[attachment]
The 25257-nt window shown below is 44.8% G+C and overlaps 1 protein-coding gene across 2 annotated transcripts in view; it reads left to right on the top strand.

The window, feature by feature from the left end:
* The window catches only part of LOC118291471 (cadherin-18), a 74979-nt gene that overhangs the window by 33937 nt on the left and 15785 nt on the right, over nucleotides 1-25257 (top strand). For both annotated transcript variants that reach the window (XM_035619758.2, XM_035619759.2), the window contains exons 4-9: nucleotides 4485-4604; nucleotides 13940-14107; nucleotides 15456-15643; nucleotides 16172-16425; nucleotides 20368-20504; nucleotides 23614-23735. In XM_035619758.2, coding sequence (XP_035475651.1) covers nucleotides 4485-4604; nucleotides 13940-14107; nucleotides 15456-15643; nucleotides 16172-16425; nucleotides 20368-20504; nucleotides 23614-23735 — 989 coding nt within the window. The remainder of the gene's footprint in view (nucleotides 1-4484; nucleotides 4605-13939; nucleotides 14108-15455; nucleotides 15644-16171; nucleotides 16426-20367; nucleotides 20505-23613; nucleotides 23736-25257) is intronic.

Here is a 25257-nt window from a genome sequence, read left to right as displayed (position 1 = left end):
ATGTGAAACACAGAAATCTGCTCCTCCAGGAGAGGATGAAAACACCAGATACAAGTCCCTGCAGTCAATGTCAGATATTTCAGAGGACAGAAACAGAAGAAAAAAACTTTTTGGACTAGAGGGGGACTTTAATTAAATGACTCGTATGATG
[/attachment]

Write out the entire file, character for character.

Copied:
The 25257-nt window shown below is 44.8% G+C and overlaps 1 protein-coding gene across 2 annotated transcripts in view; it reads left to right on the top strand.

The window, feature by feature from the left end:
* The window catches only part of LOC118291471 (cadherin-18), a 74979-nt gene that overhangs the window by 33937 nt on the left and 15785 nt on the right, over nucleotides 1-25257 (top strand). For both annotated transcript variants that reach the window (XM_035619758.2, XM_035619759.2), the window contains exons 4-9: nucleotides 4485-4604; nucleotides 13940-14107; nucleotides 15456-15643; nucleotides 16172-16425; nucleotides 20368-20504; nucleotides 23614-23735. In XM_035619758.2, coding sequence (XP_035475651.1) covers nucleotides 4485-4604; nucleotides 13940-14107; nucleotides 15456-15643; nucleotides 16172-16425; nucleotides 20368-20504; nucleotides 23614-23735 — 989 coding nt within the window. The remainder of the gene's footprint in view (nucleotides 1-4484; nucleotides 4605-13939; nucleotides 14108-15455; nucleotides 15644-16171; nucleotides 16426-20367; nucleotides 20505-23613; nucleotides 23736-25257) is intronic.

Here is a 25257-nt window from a genome sequence, read left to right as displayed (position 1 = left end):
ATGTGAAACACAGAAATCTGCTCCTCCAGGAGAGGATGAAAACACCAGATACAAGTCCCTGCAGTCAATGTCAGATATTTCAGAGGACAGAAACAGAAGAAAAAAACTTTTTGGACTAGAGGGGGACTTTAATTAAATGACTCGTATGATG